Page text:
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In re Estate of Greb

Supreme Court of Nebraska

June 20, 2014


Page 612

[Copyrighted Material Omitted]

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Appeal from the County Court for Lancaster County: THOMAS W. FOX, Judge.

Stanton N. Beeder and Kara J. Ronnau, of Cline, Williams, Wright, Johnson & Oldfather, L.L.P., for appellant.

Timothy L. Moll, Ramzi J. Hynek, and Sheila A. Bentzen, of Rembolt Ludtke, L.L.P., for appellee First Nebraska Trust Company.

J.L. Spray and Christina L. Usher, of Mattson, Ricketts, Davies, Stewart & Calkins, for appellee Richard Greb.



Page 614

[288 Neb. 363] Cassel, J.


We decide three principal issues regarding the final order distributing the probate estate of Ralph Greb in kind to two beneficiaries. One beneficiary appeals on two issues; the other cross-appeals on the third issue. First, two multiple-party bank accounts were correctly excluded from the probate estate, because the challenger failed to meet her burden of proving lack of survivorship rights. Second, because a corporation dissolved by the State of Nebraska for failure to pay taxes continued as a de facto corporation, Ralph's gifts of corporate stock during his lifetime were not part of his probate estate. Finally, because one beneficiary was not obligated to pay indebtedness owed to the estate by the beneficiary's spouse, [288 Neb. 364] the lower court did not err in ordering distribution of the asset in kind to both beneficiaries. We affirm the county court's order of distribution.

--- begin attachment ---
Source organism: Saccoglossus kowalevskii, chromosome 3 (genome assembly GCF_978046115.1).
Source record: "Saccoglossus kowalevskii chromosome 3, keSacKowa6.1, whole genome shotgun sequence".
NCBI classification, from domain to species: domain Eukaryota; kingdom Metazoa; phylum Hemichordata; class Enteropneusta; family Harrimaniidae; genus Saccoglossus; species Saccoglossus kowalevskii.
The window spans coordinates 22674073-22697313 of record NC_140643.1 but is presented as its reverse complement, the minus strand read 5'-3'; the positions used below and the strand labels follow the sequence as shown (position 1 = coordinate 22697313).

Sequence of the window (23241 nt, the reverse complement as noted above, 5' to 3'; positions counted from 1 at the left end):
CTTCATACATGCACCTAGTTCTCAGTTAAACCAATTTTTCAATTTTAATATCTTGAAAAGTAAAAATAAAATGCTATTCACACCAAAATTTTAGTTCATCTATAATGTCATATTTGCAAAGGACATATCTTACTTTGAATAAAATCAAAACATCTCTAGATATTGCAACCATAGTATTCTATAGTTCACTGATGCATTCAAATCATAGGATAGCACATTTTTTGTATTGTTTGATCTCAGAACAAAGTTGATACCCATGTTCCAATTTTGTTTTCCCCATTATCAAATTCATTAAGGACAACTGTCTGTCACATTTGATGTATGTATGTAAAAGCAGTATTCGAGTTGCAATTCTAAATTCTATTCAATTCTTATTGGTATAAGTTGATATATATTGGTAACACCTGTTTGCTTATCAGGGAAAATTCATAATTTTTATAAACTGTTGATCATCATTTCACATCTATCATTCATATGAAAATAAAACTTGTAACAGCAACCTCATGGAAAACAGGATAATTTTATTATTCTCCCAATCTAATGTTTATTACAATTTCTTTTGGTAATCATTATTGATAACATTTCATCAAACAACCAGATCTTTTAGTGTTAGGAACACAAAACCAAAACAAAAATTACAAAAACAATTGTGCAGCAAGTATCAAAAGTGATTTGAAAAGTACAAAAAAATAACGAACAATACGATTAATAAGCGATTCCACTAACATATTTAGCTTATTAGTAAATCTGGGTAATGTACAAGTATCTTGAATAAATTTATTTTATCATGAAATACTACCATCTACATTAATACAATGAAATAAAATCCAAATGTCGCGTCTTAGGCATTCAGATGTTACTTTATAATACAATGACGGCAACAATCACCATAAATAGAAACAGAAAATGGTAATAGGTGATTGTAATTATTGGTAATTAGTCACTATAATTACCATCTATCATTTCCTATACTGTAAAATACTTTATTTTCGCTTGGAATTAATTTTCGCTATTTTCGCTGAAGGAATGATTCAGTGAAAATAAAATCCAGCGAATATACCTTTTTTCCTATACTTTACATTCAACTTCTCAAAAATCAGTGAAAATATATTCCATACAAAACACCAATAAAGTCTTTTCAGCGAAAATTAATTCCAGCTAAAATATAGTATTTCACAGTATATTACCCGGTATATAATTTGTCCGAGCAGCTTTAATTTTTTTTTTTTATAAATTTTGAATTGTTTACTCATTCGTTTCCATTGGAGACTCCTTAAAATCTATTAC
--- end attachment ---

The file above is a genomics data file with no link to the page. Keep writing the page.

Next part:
Ralph died on December 25, 2010. He was survived by his two children, Richard Greb and Nanette J. Wright. Ralph's will appointed Richard as his personal representative.

Page 615

However, due to disagreements between Richard and Nanette regarding the estate, First Nebraska Trust Company (FNTC) was retained to serve as personal representative.

Ralph's will provided for his estate to be distributed to a " Family Trust," of which Richard was appointed trustee. Once the trust was funded, its assets were to be distributed equally to Richard and Nanette. But in order to avoid administrative fees and expedite the distribution of the estate, FNTC and Richard (as trustee) entered into an " Acknowledgment and Consent," providing for the direct distribution of the estate's assets to the beneficiaries.

FNTC conducted an inventory and investigation of the estate's assets. It filed a short-form inventory on March 27, 2012, and an amended verified petition for approval of distributions on April 12. In the amended petition, FNTC indicated that the estate was the holder of various debts valued at $234,739, which it denoted and we will refer to as " Wright Notes." As evidence of the Wright Notes, FNTC attached a series of correspondence between Ralph, Nanette, and Nanette's husband, John Wright. The correspondence included a letter signed by John, acknowledging various debts he owed to Ralph; a listing of the various debts signed by John and Ralph; an unsigned letter from Nanette, disputing the listing of the debts; and two repayment checks signed by Nanette.

FNTC acknowledged the existence of an ongoing dispute between Richard and Nanette as to the enforceability of the Wright Notes. Rather than attempting to collect the debts, FNTC proposed to distribute the Wright Notes equally to Richard and Nanette in kind. Richard filed an objection, claiming that the Wright Notes were joint and several liabilities of Nanette and John. He therefore requested that the [288 Neb. 365] Wright Notes be converted into cash or cash equivalent and distributed solely to Nanette, with him receiving an equivalent value in cash.